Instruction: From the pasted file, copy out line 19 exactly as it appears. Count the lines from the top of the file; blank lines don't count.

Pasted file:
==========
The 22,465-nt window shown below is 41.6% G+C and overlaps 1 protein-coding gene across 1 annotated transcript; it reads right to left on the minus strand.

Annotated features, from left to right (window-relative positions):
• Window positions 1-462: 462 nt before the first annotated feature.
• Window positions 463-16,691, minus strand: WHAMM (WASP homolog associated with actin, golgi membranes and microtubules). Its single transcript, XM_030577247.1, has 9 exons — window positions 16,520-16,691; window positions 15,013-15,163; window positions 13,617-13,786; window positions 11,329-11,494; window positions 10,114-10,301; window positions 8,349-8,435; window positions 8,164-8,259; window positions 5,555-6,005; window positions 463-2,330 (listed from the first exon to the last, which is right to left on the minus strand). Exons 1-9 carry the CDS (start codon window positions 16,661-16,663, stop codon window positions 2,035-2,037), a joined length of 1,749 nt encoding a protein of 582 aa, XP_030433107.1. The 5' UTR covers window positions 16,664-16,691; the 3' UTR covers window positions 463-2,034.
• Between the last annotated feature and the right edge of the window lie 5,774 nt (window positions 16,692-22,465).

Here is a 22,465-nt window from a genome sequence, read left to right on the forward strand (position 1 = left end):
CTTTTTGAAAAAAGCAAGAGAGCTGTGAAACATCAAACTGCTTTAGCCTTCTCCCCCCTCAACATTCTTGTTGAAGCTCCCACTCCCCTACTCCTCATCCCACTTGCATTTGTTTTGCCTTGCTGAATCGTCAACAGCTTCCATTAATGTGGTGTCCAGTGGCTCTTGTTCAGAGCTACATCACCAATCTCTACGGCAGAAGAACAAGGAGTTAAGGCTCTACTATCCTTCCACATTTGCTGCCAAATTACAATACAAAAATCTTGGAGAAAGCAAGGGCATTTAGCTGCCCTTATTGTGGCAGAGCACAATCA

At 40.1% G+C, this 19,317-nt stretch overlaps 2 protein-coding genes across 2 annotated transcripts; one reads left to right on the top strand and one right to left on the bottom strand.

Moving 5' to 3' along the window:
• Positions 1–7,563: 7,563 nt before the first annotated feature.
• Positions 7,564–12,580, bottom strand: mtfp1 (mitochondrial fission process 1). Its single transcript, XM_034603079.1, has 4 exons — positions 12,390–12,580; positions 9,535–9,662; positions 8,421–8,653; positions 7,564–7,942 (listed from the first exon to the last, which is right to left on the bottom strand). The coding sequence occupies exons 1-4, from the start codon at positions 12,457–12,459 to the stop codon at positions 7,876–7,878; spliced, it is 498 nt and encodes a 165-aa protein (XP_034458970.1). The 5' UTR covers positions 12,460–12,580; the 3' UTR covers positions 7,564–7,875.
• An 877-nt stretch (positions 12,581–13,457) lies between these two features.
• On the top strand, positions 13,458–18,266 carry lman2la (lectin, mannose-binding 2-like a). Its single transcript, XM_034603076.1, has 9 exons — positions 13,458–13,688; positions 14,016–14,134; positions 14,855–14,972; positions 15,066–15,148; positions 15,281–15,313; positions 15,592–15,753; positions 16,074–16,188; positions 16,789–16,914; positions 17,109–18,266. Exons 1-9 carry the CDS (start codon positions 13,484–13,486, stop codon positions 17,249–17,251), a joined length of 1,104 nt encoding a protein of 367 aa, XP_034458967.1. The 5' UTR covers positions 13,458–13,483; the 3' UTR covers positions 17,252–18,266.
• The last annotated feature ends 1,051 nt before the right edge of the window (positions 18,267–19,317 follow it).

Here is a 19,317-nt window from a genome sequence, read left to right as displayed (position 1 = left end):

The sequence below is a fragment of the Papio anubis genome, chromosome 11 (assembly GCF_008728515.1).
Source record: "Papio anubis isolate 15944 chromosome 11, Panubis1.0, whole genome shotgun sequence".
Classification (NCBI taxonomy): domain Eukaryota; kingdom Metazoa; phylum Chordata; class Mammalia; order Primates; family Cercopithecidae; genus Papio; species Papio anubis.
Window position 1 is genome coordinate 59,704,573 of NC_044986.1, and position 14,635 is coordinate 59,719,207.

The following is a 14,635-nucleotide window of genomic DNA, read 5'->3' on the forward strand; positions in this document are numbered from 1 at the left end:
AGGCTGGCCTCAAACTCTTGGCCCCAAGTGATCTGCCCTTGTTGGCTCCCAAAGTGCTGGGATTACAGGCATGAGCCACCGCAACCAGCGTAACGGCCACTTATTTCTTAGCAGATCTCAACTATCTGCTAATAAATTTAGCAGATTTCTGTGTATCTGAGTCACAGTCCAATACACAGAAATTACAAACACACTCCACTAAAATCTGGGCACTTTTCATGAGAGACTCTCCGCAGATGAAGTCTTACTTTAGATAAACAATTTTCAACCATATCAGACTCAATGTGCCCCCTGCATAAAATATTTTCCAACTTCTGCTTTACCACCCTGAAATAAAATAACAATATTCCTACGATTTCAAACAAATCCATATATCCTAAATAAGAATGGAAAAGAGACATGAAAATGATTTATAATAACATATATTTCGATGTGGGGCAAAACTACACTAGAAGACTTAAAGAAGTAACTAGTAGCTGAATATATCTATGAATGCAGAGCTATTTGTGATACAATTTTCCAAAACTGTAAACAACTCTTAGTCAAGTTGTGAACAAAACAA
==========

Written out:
Window position 1 is genome coordinate 59,704,573 of NC_044986.1, and position 14,635 is coordinate 59,719,207.